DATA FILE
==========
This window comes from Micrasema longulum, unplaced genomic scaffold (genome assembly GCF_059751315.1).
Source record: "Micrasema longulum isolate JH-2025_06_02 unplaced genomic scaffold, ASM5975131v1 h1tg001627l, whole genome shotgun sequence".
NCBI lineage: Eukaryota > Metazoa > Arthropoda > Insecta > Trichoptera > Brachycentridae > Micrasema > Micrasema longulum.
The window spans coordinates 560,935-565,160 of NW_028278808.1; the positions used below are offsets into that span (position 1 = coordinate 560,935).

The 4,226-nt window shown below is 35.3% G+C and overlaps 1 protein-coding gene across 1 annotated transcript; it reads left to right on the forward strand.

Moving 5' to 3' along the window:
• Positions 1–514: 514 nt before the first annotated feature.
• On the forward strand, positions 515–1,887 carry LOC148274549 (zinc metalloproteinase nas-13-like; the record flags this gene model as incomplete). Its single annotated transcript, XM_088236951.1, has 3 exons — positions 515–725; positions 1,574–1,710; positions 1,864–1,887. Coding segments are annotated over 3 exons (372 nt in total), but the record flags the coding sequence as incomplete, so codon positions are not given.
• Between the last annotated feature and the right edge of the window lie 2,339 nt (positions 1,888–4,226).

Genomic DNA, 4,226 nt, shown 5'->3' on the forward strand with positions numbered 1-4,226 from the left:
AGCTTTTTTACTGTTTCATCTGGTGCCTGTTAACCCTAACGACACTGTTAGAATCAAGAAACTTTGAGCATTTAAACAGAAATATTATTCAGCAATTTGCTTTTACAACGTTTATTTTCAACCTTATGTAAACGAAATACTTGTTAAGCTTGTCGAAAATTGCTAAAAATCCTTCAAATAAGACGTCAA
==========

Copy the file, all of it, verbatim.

This window comes from Micrasema longulum, unplaced genomic scaffold (genome assembly GCF_059751315.1).
Source record: "Micrasema longulum isolate JH-2025_06_02 unplaced genomic scaffold, ASM5975131v1 h1tg001627l, whole genome shotgun sequence".
NCBI lineage: Eukaryota > Metazoa > Arthropoda > Insecta > Trichoptera > Brachycentridae > Micrasema > Micrasema longulum.
The window spans coordinates 560,935-565,160 of NW_028278808.1; the positions used below are offsets into that span (position 1 = coordinate 560,935).

The 4,226-nt window shown below is 35.3% G+C and overlaps 1 protein-coding gene across 1 annotated transcript; it reads left to right on the forward strand.

Moving 5' to 3' along the window:
• Positions 1–514: 514 nt before the first annotated feature.
• On the forward strand, positions 515–1,887 carry LOC148274549 (zinc metalloproteinase nas-13-like; the record flags this gene model as incomplete). Its single annotated transcript, XM_088236951.1, has 3 exons — positions 515–725; positions 1,574–1,710; positions 1,864–1,887. Coding segments are annotated over 3 exons (372 nt in total), but the record flags the coding sequence as incomplete, so codon positions are not given.
• Between the last annotated feature and the right edge of the window lie 2,339 nt (positions 1,888–4,226).

Genomic DNA, 4,226 nt, shown 5'->3' on the forward strand with positions numbered 1-4,226 from the left:
AGCTTTTTTACTGTTTCATCTGGTGCCTGTTAACCCTAACGACACTGTTAGAATCAAGAAACTTTGAGCATTTAAACAGAAATATTATTCAGCAATTTGCTTTTACAACGTTTATTTTCAACCTTATGTAAACGAAATACTTGTTAAGCTTGTCGAAAATTGCTAAAAATCCTTCAAATAAGACGTCAA